PHILADELPHIA – Take it from the center of the big top: Media circuses don’t last, and any talk that Missouri defensive end Michael Sam will be a “distraction” that affects his eventual NFL employer is mere hyperbole.
Last summer, Philadelphia Eagles wide receiver Riley Cooper was caught on video using the most despicable racial slur in the American vernacular. The incident brought on a media firestorm, including the prediction that Cooper’s presence would create racial tension and fracture the Eagles’ locker room.
I should know. I wrote a column saying just that and suggesting the Eagles should at least suspend Cooper and would be justified in releasing him outright. I still think a suspension would have been reasonable (the franchise once suspended DeSean Jackson for being late to a special teams meeting), but realize I underestimated the ability of Cooper’s teammates to handle the situation.
Five years before that, the Eagles signed quarterback Michael Vick, arguably the most unpopular football player in the world, right after he had spent 21 months in Leavenworth Federal Prison. The signing of Vick caused a major distraction, including angry protests and media criticism.
Let’s be clear: We’re not equating Sam’s decision to reveal his sexual orientation to Cooper’s transgression or Vick’s crimes. Not in the least. We’re talking here only about the perception of a player’s impact on a franchise as a distraction, either within the locker room or as focus of media attention.
What we learned in each case was that NFL locker rooms are far more mature, far more diverse workplaces than they appear from the outside. Vick was accepted immediately by his teammates and developed into a respected elder statesman during his five seasons in Philadelphia. After some early wariness, Cooper was embraced by many teammates, accepted by others and at least tolerated by the rest.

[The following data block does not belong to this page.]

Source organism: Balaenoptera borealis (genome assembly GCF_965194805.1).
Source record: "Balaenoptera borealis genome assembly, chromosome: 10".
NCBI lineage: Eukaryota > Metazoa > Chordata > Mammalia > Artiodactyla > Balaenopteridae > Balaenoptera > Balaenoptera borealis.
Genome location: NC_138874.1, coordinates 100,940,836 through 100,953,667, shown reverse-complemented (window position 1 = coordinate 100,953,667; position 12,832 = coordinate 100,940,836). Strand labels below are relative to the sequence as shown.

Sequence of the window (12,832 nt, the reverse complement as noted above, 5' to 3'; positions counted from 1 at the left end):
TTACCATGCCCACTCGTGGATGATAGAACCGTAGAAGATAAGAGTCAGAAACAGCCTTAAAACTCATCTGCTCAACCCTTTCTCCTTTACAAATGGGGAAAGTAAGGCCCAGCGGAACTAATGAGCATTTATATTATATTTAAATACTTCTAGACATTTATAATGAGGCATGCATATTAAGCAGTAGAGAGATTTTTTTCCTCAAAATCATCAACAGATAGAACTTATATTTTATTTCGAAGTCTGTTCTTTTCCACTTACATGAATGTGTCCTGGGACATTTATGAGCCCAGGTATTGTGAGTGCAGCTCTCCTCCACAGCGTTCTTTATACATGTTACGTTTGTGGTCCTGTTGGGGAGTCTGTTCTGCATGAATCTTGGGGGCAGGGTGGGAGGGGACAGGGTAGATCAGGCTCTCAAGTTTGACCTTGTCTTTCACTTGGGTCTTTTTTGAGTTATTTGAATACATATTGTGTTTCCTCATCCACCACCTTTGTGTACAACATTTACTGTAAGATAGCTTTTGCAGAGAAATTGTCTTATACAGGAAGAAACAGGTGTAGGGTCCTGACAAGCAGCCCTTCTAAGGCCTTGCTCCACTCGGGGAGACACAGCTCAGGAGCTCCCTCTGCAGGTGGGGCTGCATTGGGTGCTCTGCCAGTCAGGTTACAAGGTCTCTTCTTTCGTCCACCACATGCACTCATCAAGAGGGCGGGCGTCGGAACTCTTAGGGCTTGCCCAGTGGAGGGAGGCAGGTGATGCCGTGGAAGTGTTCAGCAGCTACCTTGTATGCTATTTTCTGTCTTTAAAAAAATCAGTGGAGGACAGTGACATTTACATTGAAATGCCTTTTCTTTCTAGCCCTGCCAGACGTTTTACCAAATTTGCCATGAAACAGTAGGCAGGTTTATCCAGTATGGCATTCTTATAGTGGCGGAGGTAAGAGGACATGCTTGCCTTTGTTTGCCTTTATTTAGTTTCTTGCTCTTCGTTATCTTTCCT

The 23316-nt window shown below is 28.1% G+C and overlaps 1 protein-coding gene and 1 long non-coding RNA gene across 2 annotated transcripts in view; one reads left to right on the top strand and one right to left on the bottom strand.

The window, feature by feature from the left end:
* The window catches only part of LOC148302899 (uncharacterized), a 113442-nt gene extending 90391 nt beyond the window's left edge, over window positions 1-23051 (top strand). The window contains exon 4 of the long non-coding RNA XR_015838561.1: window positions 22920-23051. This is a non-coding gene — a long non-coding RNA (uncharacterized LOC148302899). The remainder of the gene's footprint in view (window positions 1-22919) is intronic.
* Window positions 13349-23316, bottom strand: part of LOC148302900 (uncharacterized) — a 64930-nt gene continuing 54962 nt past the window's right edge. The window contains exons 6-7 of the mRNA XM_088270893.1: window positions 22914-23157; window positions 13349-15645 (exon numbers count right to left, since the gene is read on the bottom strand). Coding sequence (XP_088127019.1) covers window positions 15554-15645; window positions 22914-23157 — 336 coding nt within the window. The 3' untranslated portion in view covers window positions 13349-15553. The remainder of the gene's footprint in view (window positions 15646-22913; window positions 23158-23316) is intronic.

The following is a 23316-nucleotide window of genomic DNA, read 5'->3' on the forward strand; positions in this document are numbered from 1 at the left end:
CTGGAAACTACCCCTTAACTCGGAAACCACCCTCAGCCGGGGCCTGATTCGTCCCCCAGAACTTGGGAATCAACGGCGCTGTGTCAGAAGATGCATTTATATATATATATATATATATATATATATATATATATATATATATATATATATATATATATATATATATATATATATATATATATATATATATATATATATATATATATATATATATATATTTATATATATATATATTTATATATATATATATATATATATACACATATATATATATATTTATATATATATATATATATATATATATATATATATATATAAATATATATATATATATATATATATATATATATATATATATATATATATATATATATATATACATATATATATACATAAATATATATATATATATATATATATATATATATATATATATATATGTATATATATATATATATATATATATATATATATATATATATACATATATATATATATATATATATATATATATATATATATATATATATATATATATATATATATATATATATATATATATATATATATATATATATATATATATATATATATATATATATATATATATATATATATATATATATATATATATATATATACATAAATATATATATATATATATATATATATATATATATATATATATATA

Those things pass, they really do. The Eagles went to the playoffs after each of their first two seasons with Vick on the roster. They went back to the playoffs this year just months after the Cooper incident.
For a team to pass on drafting Sam because of the possible media attention or issues in the locker room is ultimately a copout.
Would the Eagles draft the Missouri defensive end, who projects as an outside linebacker in the NFL?
I have no doubt they will evaluate Sam based purely on his potential to help their team on the field. Owner Jeff Lurie, who was guided by his own conscience in signing Vick and keeping Cooper, wouldn’t have it any other way. General manager Howie Roseman and head coach Chip Kelly are way too forward-thinking to dismiss a good player.
If the Eagles aren’t that high on Sam, it’s because they place a premium on size and athleticism at the position he plays. Sam is listed at 6-foot-2, 255 pounds. He was very productive at Missouri, but it’s the job of NFL talent evaluators to project how a player will do at the next level, within their team’s system.
An objective evaluation might lead the Eagles to pass on Sam. But then, an objective evaluation is exactly what Sam, and every other prospect, deserves.